Origin, Meaning and Family History of the Hanson Name
England, Ireland, Denmark, Norway, Jewish
Origins of Name:
The Hanson surname derives from the same name found in Norway, Denmark and German border towns of Denmark. The Swedish version of the name is Hansson. In England the surname Hanson was thought to have meant “son of Hann”. The surname was a popular personal name in Yorkshire during the 13th century. It could also have been an abbreviated version of the Hebrew name Hannah. Eventually the names Hansen and Hanson would arrive in North America.
The name is either derived from the name of the father or mother. From the father it derives from Han, a Flemish version of John that comes from the Hebrew name “Yochanan”. Yochanan means “Jehovah has favoured me with a son”.
From the mother it derives from Hann, a medieval female given name and shorter version of the name Hannah. It comes from the Hebrew name Chana meaning “God has favoured me”.
More common variations are:
Jenson, Johns, Janes, Jenkinson, Johnes, Joanes, Johncock, John, Jenks, Grosjean, Prettyjohn, Micklejohn, Properjohn, Hanison, Hainson, Hansson, Haneson, Hanason, Hannson, Hansohn, Hansone, Hansona, Haunson
The origins of Hanson in England is thought to be near Yorkshire, close to Halifax where a local named Roger de Rastrick owned land. His son Henry had a boy named John and the surname Henson was given (the son of Henry). This surname would eventually develop into Hanson.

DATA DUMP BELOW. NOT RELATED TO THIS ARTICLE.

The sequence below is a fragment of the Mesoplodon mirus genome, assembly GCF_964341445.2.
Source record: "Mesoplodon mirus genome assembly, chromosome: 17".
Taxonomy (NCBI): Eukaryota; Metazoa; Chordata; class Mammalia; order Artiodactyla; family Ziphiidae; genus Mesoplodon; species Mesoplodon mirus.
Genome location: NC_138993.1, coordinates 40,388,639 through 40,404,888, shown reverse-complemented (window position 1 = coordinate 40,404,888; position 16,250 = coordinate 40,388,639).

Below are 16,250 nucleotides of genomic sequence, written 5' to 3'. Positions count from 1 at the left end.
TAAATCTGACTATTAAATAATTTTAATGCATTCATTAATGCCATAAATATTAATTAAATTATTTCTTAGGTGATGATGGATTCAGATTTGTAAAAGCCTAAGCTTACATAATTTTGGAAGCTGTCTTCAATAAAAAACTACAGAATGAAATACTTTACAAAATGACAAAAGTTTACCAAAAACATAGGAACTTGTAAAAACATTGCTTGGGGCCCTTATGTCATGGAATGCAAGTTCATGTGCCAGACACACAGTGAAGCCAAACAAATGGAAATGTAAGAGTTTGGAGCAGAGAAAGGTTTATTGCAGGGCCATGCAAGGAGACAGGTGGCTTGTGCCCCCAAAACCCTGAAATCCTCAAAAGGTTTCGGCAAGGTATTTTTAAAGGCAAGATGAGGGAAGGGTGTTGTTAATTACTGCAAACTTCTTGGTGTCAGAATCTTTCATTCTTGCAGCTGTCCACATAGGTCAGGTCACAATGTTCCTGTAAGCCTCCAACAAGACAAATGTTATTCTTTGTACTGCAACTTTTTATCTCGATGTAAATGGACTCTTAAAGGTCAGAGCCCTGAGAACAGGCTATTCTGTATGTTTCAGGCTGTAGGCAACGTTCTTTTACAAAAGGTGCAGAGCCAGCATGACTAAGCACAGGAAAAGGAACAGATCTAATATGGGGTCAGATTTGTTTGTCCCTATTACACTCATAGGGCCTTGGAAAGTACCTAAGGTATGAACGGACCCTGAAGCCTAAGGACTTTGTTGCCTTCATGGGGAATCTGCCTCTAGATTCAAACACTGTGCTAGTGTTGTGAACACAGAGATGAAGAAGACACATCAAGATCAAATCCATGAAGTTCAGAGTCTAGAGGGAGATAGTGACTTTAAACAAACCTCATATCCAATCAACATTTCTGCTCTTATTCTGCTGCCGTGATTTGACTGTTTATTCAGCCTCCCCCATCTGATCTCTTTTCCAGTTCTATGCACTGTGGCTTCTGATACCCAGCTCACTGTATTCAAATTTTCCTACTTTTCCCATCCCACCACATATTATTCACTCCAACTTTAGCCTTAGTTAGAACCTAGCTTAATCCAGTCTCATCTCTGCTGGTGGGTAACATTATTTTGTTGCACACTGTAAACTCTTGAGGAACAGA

The first known recording of the Hanson surname is in Yorkshire in the early part of the 14th century. William Hanneson in 1331 was recorded in the Patent Rolls of Yorkshire.
In 1379 Robert Hanson appeared in the Poll Tax Returns Records of Yorkshire.
In 1541, Richard Hanson was christened at Dewsbury, Yorkshire.
In the 15th century, the Hansons of Normanton had a timber frame house known as the Hanson House which still stands today.
In the 17th century Christopher Hanson was recorded at Arthington in Addle parish. He was the ancestory and forefather of the Hanson traders in the Levant throughout the 19th century.
In 1848, Mary Hanson opened a horse drawn haulage business for wool in Huddersfield, Yorkshire. The business would remain for 100 years all the way up to James Edward Hanson, a famous businessman of the Margaret Thatcher era.
John Hanson was a member of the British army in Quebec during the French and Indian War. He later moved to New Brunswick. Today, there are many descendants of his living in New Brunswick.